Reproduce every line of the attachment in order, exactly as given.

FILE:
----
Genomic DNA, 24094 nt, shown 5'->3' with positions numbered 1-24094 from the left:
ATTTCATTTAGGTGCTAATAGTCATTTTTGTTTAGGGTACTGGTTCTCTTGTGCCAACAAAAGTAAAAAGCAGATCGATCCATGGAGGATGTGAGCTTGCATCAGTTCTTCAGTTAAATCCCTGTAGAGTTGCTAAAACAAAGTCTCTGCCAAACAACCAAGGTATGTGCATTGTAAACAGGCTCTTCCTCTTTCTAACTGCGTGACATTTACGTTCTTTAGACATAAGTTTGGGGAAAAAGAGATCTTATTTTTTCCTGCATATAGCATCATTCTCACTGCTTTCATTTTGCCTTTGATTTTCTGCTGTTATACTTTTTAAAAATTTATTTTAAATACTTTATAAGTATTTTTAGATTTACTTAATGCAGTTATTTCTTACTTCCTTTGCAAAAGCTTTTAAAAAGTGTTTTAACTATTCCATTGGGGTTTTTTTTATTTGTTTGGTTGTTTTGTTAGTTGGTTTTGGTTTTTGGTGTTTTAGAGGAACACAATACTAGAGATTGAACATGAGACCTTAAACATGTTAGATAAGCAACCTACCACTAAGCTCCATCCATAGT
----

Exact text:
Genomic DNA, 24094 nt, shown 5'->3' with positions numbered 1-24094 from the left:
ATTTCATTTAGGTGCTAATAGTCATTTTTGTTTAGGGTACTGGTTCTCTTGTGCCAACAAAAGTAAAAAGCAGATCGATCCATGGAGGATGTGAGCTTGCATCAGTTCTTCAGTTAAATCCCTGTAGAGTTGCTAAAACAAAGTCTCTGCCAAACAACCAAGGTATGTGCATTGTAAACAGGCTCTTCCTCTTTCTAACTGCGTGACATTTACGTTCTTTAGACATAAGTTTGGGGAAAAAGAGATCTTATTTTTTCCTGCATATAGCATCATTCTCACTGCTTTCATTTTGCCTTTGATTTTCTGCTGTTATACTTTTTAAAAATTTATTTTAAATACTTTATAAGTATTTTTAGATTTACTTAATGCAGTTATTTCTTACTTCCTTTGCAAAAGCTTTTAAAAAGTGTTTTAACTATTCCATTGGGGTTTTTTTTATTTGTTTGGTTGTTTTGTTAGTTGGTTTTGGTTTTTGGTGTTTTAGAGGAACACAATACTAGAGATTGAACATGAGACCTTAAACATGTTAGATAAGCAACCTACCACTAAGCTCCATCCATAGT